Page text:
"They'll never reach their destined port They'll see their homes no more, They who see the Flying Dutchman Never, never reach the shore."
In "Farewell" he wrote of the longing of his fellow prisoners for Ireland:
"Farewell to thy green hills, valleys and plains, my poor blighted country. In exile and chains, Are thy sons doomed to linger."
In January of 1868, John Boyle O'Reilly and his fellow prisoners arrived in Australia to serve out their years of penal servitude. Once again his literary talents and the friendship of a priest were to be used for his advantage. Father Lynch, an Irish Friar, befriended John Boyle O'Reilly and made him the assistant librarian in the prison. He was soon transferred to a convict camp in the Koagulup swamp, a death sentence for many. Before he left, Fr. Lynch told him that a "Fr. Mac" would look in on him at his new work camp.
Father Patrick McCabe did call on O'Reilly. He soon agreed to help him escape to America. Post Civil War America had a fervent anti-British attitude, especially among the Yankee whaling ships. Fr. Mac convinced the captains of two whaling ships, the Gazelle and the Vigilant, to help O'Reilly escape. After narrowly eluding prison guards, O'Reilly made his way to the port of Bunbury and was taken aboard the Gazelle for the trip to America.
O'Reilly arrived in Philadelphia in November of 1869. Fenian groups in New York and Boston greeted him. He secured employment with the Innman Steamship Company but was fired after the company's English owners realized his identity. He also lectured on "England's Political Prisoners" before large audiences at Boston's Music Hall.
John Boyle O'Reilly soon obtained a job more to his liking as a reporter for the Boston Pilot, a paper known as a voice for Irish Americans. His first assignment was to report on the Fenian's attempted invasion of Canada through St. Albens, Vermont in May of 1870. The ineptitude of the Fenian leaders and the disastrous results of the Fenian's armed struggle changed O'Reilly's thoughts on armed revolution. He would later write of obtaining freedom through political means.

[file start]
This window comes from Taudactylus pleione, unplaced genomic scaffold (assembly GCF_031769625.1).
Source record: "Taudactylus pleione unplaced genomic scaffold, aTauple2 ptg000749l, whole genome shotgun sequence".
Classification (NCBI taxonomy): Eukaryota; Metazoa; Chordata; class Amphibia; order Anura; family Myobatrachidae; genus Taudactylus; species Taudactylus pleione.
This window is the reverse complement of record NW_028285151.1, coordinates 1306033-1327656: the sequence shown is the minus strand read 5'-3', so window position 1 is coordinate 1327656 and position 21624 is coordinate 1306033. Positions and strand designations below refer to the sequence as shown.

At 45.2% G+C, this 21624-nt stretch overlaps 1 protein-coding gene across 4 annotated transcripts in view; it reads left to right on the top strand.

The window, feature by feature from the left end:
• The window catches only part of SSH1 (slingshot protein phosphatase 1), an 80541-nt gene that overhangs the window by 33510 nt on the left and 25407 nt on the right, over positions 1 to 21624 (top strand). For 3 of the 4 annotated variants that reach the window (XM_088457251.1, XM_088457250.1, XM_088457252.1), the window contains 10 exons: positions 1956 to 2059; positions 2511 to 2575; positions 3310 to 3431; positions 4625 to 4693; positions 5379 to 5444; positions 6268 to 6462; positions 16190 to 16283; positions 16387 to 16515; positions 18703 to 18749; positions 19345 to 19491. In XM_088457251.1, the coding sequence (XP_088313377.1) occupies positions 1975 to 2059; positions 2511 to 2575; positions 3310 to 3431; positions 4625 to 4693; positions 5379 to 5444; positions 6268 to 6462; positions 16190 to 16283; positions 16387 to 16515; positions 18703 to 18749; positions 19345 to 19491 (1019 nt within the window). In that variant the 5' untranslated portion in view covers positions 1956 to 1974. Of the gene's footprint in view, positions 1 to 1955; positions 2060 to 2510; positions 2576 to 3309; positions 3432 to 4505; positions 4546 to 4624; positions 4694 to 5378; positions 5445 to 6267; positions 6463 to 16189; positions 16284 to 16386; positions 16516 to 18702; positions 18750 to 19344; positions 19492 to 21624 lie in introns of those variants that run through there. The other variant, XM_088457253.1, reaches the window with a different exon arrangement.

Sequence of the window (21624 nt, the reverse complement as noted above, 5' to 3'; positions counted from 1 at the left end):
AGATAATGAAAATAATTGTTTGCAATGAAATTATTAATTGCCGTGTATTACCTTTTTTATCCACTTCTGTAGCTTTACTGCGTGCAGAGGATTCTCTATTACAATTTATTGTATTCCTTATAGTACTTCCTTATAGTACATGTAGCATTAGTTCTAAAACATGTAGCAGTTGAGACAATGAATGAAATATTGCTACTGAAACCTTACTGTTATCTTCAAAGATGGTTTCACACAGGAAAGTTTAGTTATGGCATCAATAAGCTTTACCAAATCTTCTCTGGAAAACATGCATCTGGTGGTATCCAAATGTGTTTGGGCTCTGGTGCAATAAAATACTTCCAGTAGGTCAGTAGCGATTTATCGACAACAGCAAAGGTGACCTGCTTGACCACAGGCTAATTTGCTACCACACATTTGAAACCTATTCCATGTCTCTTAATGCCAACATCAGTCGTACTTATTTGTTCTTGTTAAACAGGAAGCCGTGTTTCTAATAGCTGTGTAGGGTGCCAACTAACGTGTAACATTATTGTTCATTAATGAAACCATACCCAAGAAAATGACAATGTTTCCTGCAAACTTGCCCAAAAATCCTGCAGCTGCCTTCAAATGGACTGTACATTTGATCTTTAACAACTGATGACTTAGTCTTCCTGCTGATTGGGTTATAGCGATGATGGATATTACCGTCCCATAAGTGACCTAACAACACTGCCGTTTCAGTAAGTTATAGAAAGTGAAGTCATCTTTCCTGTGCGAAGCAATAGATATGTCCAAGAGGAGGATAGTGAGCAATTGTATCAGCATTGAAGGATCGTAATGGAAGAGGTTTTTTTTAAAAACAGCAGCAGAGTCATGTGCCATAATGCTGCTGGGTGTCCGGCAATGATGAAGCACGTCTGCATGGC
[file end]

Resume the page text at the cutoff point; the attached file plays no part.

After Boston's great fire of 1872 destroyed the offices of the Pilot, the owners sold the paper to the Archbishop Williams of Boston and John Boyle O'Reilly. In agreeing to run the paper, O'Reilly promised the Bishop to run the Pilot "as becomes and Irishman, a Catholic and a Gentleman." When O'Reilly died 14 years later the Bishop commented "He kept his word."
In 1872, John Boyle O'Reilly married Mary Murphy. Mary was also a journalist, writing for the "Young Crusader" under the name of Agnes Smiley. They had four daughters: Mollie, Eliza, Agnes and Blanid.
O'Reilly used the pages of the Pilot to rail against discrimination. He used "free advertisements" by reprinting advertisements that would state "No Irish Need Apply" and expose their sponsors and claiming the ads from those companies meant the Irish trade and commerce were also unwelcome in those stores. O'Reilly was one of the most prominent journalists of his day promoting the rights of Jews, American Indians and Blacks.
John Boyle O'Reilly died in Hull, Massachusetts on August 12, 1890. His death was mourned as the passing of a journalist, orator, patriot, publisher and poet.
John Boyle O'Reilly authored many works including four volumes of poems: "Songs of the Southern Seas", "Songs, Legends, and Ballads", "The Statues in the Block" and "In Bohemia"; a novel, "Moondyne", based on his Australian experiences, and collaborated in another novel, "The King's Men".